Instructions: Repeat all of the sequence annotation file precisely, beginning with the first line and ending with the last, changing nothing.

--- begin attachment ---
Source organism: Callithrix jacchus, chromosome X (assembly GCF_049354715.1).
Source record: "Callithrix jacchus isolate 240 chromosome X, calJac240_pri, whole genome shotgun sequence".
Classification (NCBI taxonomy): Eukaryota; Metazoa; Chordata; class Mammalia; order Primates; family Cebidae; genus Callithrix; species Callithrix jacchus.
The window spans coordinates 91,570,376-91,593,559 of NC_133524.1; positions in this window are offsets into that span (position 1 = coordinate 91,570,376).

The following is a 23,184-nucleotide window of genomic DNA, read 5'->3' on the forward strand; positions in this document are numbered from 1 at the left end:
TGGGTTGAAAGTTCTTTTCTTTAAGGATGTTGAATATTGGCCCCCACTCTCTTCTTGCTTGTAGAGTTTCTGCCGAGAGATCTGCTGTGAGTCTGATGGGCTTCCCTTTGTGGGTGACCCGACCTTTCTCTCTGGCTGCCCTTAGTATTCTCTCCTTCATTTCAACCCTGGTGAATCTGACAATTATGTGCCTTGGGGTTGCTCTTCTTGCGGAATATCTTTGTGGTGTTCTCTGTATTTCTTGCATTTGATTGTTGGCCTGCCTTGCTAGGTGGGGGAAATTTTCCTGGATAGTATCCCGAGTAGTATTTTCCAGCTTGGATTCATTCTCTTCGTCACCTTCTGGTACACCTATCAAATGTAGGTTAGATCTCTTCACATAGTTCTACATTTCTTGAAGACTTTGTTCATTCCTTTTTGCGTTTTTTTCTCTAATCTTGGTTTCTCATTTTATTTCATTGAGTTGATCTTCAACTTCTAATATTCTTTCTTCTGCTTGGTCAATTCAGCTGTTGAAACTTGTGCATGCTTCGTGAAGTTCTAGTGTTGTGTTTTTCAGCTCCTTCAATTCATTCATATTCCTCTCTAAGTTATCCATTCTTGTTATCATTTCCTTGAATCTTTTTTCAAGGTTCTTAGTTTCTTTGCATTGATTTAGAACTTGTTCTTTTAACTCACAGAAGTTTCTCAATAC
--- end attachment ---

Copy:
Source organism: Callithrix jacchus, chromosome X (assembly GCF_049354715.1).
Source record: "Callithrix jacchus isolate 240 chromosome X, calJac240_pri, whole genome shotgun sequence".
Classification (NCBI taxonomy): Eukaryota; Metazoa; Chordata; class Mammalia; order Primates; family Cebidae; genus Callithrix; species Callithrix jacchus.
The window spans coordinates 91,570,376-91,593,559 of NC_133524.1; positions in this window are offsets into that span (position 1 = coordinate 91,570,376).

The following is a 23,184-nucleotide window of genomic DNA, read 5'->3' on the forward strand; positions in this document are numbered from 1 at the left end:
TGGGTTGAAAGTTCTTTTCTTTAAGGATGTTGAATATTGGCCCCCACTCTCTTCTTGCTTGTAGAGTTTCTGCCGAGAGATCTGCTGTGAGTCTGATGGGCTTCCCTTTGTGGGTGACCCGACCTTTCTCTCTGGCTGCCCTTAGTATTCTCTCCTTCATTTCAACCCTGGTGAATCTGACAATTATGTGCCTTGGGGTTGCTCTTCTTGCGGAATATCTTTGTGGTGTTCTCTGTATTTCTTGCATTTGATTGTTGGCCTGCCTTGCTAGGTGGGGGAAATTTTCCTGGATAGTATCCCGAGTAGTATTTTCCAGCTTGGATTCATTCTCTTCGTCACCTTCTGGTACACCTATCAAATGTAGGTTAGATCTCTTCACATAGTTCTACATTTCTTGAAGACTTTGTTCATTCCTTTTTGCGTTTTTTTCTCTAATCTTGGTTTCTCATTTTATTTCATTGAGTTGATCTTCAACTTCTAATATTCTTTCTTCTGCTTGGTCAATTCAGCTGTTGAAACTTGTGCATGCTTCGTGAAGTTCTAGTGTTGTGTTTTTCAGCTCCTTCAATTCATTCATATTCCTCTCTAAGTTATCCATTCTTGTTATCATTTCCTTGAATCTTTTTTCAAGGTTCTTAGTTTCTTTGCATTGATTTAGAACTTGTTCTTTTAACTCACAGAAGTTTCTCAATAC